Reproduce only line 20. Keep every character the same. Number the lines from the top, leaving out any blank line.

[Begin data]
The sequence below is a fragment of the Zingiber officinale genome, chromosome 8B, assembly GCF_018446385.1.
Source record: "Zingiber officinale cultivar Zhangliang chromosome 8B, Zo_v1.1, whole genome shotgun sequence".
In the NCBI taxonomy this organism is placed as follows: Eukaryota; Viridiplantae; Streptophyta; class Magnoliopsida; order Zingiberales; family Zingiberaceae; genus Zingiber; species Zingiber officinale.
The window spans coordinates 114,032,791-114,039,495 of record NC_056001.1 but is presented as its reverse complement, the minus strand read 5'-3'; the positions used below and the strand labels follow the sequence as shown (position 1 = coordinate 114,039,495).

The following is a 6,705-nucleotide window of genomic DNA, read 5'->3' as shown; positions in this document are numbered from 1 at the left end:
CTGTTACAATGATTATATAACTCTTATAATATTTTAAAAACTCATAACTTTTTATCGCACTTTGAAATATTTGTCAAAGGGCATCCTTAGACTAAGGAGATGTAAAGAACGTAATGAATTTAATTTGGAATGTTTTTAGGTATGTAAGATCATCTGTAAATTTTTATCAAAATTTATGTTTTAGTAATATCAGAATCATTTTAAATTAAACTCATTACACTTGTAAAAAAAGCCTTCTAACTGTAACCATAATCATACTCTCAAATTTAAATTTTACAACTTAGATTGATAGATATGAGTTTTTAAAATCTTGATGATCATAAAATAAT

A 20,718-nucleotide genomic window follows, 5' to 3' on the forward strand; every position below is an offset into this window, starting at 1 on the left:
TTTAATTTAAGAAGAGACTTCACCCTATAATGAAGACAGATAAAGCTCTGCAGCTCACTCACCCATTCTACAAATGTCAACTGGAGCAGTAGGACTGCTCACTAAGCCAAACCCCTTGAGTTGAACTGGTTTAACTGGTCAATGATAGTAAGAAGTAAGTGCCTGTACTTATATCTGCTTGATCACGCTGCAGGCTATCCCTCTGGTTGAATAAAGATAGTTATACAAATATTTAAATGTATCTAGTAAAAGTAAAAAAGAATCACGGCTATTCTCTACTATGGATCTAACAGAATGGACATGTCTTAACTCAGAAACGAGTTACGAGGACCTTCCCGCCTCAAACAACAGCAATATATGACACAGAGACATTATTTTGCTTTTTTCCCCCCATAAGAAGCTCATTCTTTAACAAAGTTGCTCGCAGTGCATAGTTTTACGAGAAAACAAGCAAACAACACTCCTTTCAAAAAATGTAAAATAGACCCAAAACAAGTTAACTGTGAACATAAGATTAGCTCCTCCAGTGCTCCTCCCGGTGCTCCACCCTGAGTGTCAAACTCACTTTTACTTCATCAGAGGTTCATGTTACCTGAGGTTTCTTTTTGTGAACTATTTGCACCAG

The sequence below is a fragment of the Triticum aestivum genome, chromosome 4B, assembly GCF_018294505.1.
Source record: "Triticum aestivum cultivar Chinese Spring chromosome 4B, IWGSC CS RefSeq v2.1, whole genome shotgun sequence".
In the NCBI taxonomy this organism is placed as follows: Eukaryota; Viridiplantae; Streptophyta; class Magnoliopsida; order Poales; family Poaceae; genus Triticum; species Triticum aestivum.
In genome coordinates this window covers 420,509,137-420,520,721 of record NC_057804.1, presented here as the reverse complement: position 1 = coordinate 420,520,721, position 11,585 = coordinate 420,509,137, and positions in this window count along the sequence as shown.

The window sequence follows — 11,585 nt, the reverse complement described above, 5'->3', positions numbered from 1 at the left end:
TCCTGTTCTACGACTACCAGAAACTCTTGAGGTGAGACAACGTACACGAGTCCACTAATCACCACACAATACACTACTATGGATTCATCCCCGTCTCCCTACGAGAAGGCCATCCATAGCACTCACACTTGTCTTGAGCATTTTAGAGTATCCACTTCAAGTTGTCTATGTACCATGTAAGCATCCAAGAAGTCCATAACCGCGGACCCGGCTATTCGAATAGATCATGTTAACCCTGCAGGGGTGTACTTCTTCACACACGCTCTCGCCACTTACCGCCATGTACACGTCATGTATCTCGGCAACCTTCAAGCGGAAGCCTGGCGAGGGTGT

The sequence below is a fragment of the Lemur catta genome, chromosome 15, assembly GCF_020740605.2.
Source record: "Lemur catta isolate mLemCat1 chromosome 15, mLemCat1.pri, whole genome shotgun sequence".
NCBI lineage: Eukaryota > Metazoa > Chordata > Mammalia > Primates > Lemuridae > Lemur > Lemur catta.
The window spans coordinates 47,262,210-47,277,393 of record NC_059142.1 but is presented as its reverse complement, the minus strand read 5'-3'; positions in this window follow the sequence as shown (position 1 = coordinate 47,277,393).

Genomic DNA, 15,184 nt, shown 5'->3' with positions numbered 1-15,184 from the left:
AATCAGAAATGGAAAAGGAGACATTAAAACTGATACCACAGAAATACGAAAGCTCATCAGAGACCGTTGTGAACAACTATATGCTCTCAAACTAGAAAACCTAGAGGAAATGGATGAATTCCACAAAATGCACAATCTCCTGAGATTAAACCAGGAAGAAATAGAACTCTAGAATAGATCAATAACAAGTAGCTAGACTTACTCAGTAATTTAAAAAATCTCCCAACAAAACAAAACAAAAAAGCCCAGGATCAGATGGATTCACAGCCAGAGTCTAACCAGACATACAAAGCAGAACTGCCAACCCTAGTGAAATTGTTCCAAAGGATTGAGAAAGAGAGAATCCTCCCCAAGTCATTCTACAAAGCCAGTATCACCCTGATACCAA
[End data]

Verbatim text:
AATCAGAAATGGAAAAGGAGACATTAAAACTGATACCACAGAAATACGAAAGCTCATCAGAGACCGTTGTGAACAACTATATGCTCTCAAACTAGAAAACCTAGAGGAAATGGATGAATTCCACAAAATGCACAATCTCCTGAGATTAAACCAGGAAGAAATAGAACTCTAGAATAGATCAATAACAAGTAGCTAGACTTACTCAGTAATTTAAAAAATCTCCCAACAAAACAAAACAAAAAAGCCCAGGATCAGATGGATTCACAGCCAGAGTCTAACCAGACATACAAAGCAGAACTGCCAACCCTAGTGAAATTGTTCCAAAGGATTGAGAAAGAGAGAATCCTCCCCAAGTCATTCTACAAAGCCAGTATCACCCTGATACCAA